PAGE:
It will soon be more convenient than ever to recycle paint in Washington. Once the Washington paint stewardship program officially launches, PaintCare will offer drop-off sites throughout the state where the public can take unwanted paint for recycling.
These sites will be available to households, businesses, government agencies, and others with leftover paint in Washington.
The Washington paint stewardship program is required by the Washington Paint Product Stewardship Act (HB 1652), signed by Governor Jay Inslee on May 9, 2019.
PaintCare’s plan for Washington will be developed over the next year and requires approval by the state’s oversight agency, Washington State Department of Ecology. Once finalized, this plan will describe the program’s paint collection and management system, public outreach, program costs, the fee amounts assessed on new paint sales, and other proposed elements for the Washington Paint Stewardship Program. The program is expected to launch in 2020.
Products We Will Accept
Once the program launches, PaintCare sites in Washington will accept the following at participating drop-off locations:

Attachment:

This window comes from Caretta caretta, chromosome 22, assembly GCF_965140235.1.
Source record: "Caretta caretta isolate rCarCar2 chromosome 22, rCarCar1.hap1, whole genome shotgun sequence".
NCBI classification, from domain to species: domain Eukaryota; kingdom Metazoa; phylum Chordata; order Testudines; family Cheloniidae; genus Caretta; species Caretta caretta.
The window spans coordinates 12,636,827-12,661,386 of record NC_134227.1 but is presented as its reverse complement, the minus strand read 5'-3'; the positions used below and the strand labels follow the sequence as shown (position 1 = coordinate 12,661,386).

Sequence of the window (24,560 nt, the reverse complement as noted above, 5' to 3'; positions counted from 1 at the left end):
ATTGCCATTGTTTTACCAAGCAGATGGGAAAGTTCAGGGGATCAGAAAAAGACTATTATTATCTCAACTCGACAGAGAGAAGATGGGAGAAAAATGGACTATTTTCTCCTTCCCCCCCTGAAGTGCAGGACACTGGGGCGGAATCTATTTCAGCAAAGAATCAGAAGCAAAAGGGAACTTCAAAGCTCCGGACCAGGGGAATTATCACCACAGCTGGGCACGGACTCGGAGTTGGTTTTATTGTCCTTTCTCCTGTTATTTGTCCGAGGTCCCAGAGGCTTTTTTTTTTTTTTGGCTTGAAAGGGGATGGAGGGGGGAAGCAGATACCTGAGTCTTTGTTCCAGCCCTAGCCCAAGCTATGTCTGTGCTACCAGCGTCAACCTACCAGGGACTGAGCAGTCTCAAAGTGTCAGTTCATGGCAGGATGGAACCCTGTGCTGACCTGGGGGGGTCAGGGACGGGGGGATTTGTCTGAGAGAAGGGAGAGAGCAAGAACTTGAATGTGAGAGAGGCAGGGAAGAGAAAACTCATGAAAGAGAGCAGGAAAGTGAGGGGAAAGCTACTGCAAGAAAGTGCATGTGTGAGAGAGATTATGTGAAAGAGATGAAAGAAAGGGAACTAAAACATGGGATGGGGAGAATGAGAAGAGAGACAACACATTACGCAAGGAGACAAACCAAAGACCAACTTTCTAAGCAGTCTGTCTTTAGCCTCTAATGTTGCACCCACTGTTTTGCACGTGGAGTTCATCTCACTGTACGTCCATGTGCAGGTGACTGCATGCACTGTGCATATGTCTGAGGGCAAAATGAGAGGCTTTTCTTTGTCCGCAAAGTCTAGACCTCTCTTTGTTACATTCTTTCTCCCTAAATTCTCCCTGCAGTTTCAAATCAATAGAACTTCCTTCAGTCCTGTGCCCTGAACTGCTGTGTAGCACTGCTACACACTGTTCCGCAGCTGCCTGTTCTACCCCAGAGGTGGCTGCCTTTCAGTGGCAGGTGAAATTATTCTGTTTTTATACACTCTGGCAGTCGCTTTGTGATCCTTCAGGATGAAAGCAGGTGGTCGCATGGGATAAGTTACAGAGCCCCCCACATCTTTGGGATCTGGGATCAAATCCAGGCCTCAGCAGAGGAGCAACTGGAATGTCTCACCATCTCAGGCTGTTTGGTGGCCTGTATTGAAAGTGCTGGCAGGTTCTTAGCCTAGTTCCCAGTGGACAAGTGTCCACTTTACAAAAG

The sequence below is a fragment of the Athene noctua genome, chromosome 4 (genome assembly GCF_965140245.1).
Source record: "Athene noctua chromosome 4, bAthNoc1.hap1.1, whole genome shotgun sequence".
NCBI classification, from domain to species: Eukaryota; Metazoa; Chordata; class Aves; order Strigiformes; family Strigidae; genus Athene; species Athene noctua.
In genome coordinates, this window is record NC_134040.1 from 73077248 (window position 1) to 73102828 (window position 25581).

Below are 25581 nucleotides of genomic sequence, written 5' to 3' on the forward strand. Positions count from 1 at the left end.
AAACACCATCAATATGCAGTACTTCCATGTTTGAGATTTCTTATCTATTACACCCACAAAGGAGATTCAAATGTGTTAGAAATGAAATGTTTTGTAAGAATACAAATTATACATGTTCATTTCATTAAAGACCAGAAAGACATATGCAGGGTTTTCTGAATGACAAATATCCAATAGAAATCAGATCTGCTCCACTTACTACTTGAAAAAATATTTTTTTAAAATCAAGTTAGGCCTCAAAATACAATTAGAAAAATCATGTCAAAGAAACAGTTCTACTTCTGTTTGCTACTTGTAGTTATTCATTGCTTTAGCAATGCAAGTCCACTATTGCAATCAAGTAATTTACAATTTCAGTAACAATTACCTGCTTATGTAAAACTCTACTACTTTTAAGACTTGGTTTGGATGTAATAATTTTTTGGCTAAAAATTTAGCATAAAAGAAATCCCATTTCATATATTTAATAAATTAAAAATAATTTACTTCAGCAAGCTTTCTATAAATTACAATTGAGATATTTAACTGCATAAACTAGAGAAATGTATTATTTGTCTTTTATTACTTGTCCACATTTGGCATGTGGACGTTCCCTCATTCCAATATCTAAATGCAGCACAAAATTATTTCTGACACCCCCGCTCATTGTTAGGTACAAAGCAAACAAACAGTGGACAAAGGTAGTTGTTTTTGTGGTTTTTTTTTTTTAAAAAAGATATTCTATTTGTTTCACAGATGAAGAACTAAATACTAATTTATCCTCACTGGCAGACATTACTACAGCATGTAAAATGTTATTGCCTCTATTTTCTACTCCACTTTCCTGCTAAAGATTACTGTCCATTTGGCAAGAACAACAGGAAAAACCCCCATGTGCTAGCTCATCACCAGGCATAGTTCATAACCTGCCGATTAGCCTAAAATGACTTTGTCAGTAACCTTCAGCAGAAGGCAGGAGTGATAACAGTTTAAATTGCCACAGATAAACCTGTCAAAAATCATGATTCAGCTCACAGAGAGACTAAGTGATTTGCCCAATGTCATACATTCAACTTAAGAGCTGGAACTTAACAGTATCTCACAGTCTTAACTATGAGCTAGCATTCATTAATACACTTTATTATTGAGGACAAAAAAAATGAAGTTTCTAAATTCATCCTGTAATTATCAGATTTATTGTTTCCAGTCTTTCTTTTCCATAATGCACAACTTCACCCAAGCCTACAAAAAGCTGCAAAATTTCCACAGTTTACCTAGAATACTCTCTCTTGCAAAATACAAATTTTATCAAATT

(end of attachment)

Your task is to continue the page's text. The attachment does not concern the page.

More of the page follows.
- house paint
- clear coatings (e.g., shellac and varnish)
PaintCare programs are funded by a fee (referred to as the PaintCare fee) which is applied to the purchase price of new paint sold in the state. Once the program launches, you may see a line item on your receipt or invoice for each container of paint you purchase. The fee is paid to PaintCare by paint manufacturers. This fee is then added to the wholesale and retail purchase price of paint, passing the cost of managing post-consumer paint to everyone who buys paint. There will be no charge for dropping off paint at a PaintCare drop-off site. The PaintCare fee is not a tax; it does not go to the state to operate the program The PaintCare fee is also not a deposit; you don’t get it back when you drop off paint–a common misunderstanding. Fees fund all aspects of the paint stewardship program. This includes paint collection, transportation, recycling, public outreach, and program administration, and to manage “legacy” paint, material that has been accumulating in homes and businesses from before the program started. Fees in Washington have not been set yet. They will be proposed in the program plan, which must be approved by the Department of Ecology.